Vocabulary is a crucial component of the linguistic competence. It is also intricately related to other literacy skills including reading, writing, and speaking. A learner with a poor repertoire of vocabulary is likely to have problems with writing , reading comprehension, and speaking fluency. You don't need to be a rocket scientist to decipher this reciprocal relationship of cause and effect between these literacy skills. Often times,learners of a second or foreign language are the ones that are most likely to undergo what linguists named " the vocabulary crisis".
There are two major categories of vocabulary: active and passive. The active vocabulary is the ensemble of terms learners use in their linguistic output ( in writing or speaking ). Conversely, the passive vocabulary are words which are internalized and stored in the learners linguistic repertoire without being used in any context whatsoever. Passive vocabulary is prone to oblivion and forgetfulness and that is why, even as adults, we have those "aha moments" when we come across a word that we have already explicated somewhere else but because it has not been used we forget its meaning. Active vocabulary is what fuels our linguistic performance and enriches our language experience.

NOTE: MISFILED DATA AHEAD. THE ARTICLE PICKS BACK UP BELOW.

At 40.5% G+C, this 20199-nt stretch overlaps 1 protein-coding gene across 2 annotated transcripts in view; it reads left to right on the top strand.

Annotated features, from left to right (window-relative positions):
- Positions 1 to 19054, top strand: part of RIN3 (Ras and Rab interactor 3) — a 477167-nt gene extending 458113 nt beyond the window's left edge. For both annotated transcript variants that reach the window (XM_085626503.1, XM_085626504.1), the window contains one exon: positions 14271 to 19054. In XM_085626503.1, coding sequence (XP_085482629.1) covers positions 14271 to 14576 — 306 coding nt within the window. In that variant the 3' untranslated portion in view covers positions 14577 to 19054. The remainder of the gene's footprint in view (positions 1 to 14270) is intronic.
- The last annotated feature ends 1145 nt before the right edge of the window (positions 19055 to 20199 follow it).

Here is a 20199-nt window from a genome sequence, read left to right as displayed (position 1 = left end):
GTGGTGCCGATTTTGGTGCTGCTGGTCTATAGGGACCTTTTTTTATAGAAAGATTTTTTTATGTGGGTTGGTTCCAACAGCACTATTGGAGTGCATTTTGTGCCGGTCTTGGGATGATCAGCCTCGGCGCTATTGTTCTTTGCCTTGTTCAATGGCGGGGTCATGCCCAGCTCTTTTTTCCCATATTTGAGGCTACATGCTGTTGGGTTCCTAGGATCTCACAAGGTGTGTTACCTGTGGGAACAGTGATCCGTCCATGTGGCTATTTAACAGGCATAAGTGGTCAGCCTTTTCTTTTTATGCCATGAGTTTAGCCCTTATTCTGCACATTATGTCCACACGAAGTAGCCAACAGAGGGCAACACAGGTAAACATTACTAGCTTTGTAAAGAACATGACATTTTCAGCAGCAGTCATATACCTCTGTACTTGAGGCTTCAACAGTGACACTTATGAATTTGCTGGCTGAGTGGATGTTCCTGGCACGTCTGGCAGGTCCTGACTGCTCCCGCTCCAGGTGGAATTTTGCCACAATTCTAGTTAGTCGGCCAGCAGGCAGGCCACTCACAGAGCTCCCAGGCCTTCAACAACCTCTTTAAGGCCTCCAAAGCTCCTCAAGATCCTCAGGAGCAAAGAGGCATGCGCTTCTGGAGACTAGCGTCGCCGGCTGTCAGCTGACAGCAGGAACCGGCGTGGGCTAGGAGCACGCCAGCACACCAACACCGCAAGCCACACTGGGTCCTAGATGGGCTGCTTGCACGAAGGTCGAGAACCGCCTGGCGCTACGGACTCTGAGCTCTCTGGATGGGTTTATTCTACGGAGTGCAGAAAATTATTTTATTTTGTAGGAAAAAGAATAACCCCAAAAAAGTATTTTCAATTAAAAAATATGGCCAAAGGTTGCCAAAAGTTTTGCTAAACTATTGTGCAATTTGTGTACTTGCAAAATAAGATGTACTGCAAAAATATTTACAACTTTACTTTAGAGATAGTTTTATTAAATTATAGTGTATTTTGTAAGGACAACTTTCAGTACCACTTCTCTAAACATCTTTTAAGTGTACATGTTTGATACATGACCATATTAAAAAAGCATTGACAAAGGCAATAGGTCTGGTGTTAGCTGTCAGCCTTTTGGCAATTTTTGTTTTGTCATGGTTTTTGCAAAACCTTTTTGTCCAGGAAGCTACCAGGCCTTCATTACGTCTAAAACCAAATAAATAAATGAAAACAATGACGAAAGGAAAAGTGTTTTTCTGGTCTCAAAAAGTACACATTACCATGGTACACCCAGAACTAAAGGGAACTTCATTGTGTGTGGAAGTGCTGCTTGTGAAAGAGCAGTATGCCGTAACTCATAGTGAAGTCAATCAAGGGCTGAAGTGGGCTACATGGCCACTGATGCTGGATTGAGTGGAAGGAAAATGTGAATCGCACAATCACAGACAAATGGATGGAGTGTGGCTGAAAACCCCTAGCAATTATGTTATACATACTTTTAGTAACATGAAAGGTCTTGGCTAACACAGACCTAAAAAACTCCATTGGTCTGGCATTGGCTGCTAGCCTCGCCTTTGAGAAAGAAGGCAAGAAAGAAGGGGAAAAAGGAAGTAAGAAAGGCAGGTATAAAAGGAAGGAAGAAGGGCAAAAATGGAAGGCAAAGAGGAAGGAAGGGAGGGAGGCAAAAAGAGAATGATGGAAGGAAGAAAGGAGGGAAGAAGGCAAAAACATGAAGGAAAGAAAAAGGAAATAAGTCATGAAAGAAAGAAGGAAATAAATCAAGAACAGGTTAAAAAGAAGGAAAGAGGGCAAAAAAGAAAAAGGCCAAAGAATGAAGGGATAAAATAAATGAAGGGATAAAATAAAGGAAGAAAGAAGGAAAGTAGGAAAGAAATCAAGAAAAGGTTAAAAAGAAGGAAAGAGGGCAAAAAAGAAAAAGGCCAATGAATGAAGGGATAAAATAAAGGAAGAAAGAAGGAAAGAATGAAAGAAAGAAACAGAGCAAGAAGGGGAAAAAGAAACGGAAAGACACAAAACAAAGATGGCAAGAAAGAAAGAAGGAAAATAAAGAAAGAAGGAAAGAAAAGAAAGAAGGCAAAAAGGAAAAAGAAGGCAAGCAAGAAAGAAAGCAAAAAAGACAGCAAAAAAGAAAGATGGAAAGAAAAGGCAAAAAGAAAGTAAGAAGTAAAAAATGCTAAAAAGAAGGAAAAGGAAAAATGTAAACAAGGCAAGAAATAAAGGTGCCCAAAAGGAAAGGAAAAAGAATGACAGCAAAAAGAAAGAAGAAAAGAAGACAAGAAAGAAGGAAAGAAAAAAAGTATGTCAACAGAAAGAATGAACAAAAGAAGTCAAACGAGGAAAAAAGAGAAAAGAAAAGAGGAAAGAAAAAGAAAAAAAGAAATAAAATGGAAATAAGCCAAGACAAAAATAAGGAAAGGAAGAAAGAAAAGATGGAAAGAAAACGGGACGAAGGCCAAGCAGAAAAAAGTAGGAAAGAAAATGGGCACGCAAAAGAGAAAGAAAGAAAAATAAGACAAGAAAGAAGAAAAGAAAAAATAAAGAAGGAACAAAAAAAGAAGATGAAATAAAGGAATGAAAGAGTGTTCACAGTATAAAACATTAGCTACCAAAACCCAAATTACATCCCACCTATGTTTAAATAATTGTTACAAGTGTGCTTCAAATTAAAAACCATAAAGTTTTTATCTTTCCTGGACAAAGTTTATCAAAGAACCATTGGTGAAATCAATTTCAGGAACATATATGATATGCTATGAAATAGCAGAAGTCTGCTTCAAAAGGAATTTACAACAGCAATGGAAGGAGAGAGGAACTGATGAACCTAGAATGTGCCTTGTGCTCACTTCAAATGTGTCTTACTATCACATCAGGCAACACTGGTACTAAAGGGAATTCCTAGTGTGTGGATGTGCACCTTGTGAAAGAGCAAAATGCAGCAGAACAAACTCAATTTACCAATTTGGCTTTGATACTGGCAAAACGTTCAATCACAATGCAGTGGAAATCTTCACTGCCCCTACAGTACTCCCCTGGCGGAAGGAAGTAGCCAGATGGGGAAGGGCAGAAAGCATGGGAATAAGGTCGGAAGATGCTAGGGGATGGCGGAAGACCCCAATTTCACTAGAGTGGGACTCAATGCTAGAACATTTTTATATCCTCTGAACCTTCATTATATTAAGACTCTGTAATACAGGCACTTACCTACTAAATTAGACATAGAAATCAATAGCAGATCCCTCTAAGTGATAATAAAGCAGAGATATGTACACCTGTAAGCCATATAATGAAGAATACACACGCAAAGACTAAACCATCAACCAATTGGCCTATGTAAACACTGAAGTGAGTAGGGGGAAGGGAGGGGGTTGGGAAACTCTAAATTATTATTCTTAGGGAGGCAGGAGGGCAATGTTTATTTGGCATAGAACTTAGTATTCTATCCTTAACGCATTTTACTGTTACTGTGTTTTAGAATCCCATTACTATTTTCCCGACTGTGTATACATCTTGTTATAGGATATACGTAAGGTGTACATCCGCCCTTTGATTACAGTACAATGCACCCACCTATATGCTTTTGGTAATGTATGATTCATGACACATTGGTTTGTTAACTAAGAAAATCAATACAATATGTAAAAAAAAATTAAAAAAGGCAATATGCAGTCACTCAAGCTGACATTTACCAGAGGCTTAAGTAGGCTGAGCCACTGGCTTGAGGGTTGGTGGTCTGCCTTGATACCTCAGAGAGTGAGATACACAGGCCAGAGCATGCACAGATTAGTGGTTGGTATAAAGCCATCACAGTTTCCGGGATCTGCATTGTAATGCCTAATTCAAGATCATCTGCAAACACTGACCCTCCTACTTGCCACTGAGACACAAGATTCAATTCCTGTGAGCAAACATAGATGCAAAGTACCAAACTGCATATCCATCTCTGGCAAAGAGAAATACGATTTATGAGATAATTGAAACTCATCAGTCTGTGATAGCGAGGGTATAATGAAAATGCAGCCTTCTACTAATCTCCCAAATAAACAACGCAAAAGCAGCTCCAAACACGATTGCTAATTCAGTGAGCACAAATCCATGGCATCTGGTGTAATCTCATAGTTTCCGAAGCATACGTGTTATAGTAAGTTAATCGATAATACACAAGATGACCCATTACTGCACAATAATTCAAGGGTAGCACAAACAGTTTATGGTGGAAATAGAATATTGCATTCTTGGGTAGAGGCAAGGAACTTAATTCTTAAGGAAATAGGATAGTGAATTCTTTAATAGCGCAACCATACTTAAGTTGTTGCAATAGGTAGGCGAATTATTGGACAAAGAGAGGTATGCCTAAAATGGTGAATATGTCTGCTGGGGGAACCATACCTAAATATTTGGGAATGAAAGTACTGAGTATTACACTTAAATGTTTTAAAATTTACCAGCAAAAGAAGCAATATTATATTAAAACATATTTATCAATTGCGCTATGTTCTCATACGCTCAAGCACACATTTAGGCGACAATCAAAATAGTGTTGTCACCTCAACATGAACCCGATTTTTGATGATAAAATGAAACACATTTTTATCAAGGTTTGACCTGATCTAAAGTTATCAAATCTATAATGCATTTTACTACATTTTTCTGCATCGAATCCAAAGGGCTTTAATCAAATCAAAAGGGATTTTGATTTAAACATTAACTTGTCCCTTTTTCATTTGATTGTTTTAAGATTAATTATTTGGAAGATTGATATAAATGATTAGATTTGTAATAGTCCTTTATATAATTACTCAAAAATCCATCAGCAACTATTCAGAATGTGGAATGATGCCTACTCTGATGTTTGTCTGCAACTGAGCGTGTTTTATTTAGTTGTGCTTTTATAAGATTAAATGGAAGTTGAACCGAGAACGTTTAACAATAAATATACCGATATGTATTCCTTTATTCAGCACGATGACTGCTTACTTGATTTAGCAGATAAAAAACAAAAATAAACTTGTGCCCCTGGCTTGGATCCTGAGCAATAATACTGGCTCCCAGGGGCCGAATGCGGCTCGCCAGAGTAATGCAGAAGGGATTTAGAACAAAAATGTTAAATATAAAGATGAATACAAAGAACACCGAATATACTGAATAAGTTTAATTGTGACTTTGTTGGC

However, the purpose of this post is not vocabulary itself but rather the effective strategies teachers can implement to enhance their vocabulary instruction. Below is a great graphic that sheds more light on these strategies, have a look and share with us what you think of it. Enjoy
courtesy of Eyeoneducation